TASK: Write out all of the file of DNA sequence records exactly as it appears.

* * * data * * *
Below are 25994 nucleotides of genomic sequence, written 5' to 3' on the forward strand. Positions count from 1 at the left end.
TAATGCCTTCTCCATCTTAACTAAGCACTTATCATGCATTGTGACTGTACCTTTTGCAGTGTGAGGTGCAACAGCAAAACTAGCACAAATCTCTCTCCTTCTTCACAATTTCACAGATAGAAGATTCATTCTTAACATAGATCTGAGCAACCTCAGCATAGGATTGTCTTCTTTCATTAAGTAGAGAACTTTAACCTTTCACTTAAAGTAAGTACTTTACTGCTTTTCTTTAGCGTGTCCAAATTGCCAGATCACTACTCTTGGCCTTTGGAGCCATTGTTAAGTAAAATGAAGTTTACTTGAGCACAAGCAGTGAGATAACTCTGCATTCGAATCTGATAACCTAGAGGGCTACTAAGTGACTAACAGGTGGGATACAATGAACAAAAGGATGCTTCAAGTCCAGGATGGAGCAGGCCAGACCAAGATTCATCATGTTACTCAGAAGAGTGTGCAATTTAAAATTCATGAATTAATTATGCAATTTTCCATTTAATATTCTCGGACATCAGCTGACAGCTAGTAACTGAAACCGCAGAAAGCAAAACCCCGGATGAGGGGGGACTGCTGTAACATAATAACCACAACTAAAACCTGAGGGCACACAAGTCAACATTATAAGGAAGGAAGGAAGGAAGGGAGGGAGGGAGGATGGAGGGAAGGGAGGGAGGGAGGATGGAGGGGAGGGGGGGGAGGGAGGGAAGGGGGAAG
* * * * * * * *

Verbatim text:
Below are 25994 nucleotides of genomic sequence, written 5' to 3' on the forward strand. Positions count from 1 at the left end.
TAATGCCTTCTCCATCTTAACTAAGCACTTATCATGCATTGTGACTGTACCTTTTGCAGTGTGAGGTGCAACAGCAAAACTAGCACAAATCTCTCTCCTTCTTCACAATTTCACAGATAGAAGATTCATTCTTAACATAGATCTGAGCAACCTCAGCATAGGATTGTCTTCTTTCATTAAGTAGAGAACTTTAACCTTTCACTTAAAGTAAGTACTTTACTGCTTTTCTTTAGCGTGTCCAAATTGCCAGATCACTACTCTTGGCCTTTGGAGCCATTGTTAAGTAAAATGAAGTTTACTTGAGCACAAGCAGTGAGATAACTCTGCATTCGAATCTGATAACCTAGAGGGCTACTAAGTGACTAACAGGTGGGATACAATGAACAAAAGGATGCTTCAAGTCCAGGATGGAGCAGGCCAGACCAAGATTCATCATGTTACTCAGAAGAGTGTGCAATTTAAAATTCATGAATTAATTATGCAATTTTCCATTTAATATTCTCGGACATCAGCTGACAGCTAGTAACTGAAACCGCAGAAAGCAAAACCCCGGATGAGGGGGGACTGCTGTAACATAATAACCACAACTAAAACCTGAGGGCACACAAGTCAACATTATAAGGAAGGAAGGAAGGAAGGGAGGGAGGGAGGATGGAGGGAAGGGAGGGAGGGAGGATGGAGGGGAGGGGGGGGAGGGAGGGAAGGGGGAAG